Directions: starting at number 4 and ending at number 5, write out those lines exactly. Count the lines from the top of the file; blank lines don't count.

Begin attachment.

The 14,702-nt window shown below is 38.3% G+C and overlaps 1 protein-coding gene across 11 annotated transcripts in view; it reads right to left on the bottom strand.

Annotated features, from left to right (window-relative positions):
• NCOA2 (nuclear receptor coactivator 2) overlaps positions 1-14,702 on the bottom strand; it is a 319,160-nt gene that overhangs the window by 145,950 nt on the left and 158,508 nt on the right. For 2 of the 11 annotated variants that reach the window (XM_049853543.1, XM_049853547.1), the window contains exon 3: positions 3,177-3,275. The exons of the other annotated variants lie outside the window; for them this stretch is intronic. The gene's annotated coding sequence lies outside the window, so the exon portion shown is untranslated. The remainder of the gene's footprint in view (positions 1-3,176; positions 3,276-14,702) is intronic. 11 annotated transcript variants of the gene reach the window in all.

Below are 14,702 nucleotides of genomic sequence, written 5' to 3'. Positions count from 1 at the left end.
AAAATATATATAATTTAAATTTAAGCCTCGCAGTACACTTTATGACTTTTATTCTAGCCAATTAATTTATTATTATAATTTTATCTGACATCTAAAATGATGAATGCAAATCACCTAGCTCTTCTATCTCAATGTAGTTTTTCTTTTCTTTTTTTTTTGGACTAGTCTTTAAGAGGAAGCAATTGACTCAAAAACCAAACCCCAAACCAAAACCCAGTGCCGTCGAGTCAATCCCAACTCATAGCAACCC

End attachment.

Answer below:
Below are 14,702 nucleotides of genomic sequence, written 5' to 3'. Positions count from 1 at the left end.
AAAATATATATAATTTAAATTTAAGCCTCGCAGTACACTTTATGACTTTTATTCTAGCCAATTAATTTATTATTATAATTTTATCTGACATCTAAAATGATGAATGCAAATCACCTAGCTCTTCTATCTCAATGTAGTTTTTCTTTTCTTTTTTTTTTGGACTAGTCTTTAAGAGGAAGCAATTGACTCAAAAACCAAACCCCAAACCAAAACCCAGTGCCGTCGAGTCAATCCCAACTCATAGCAACCC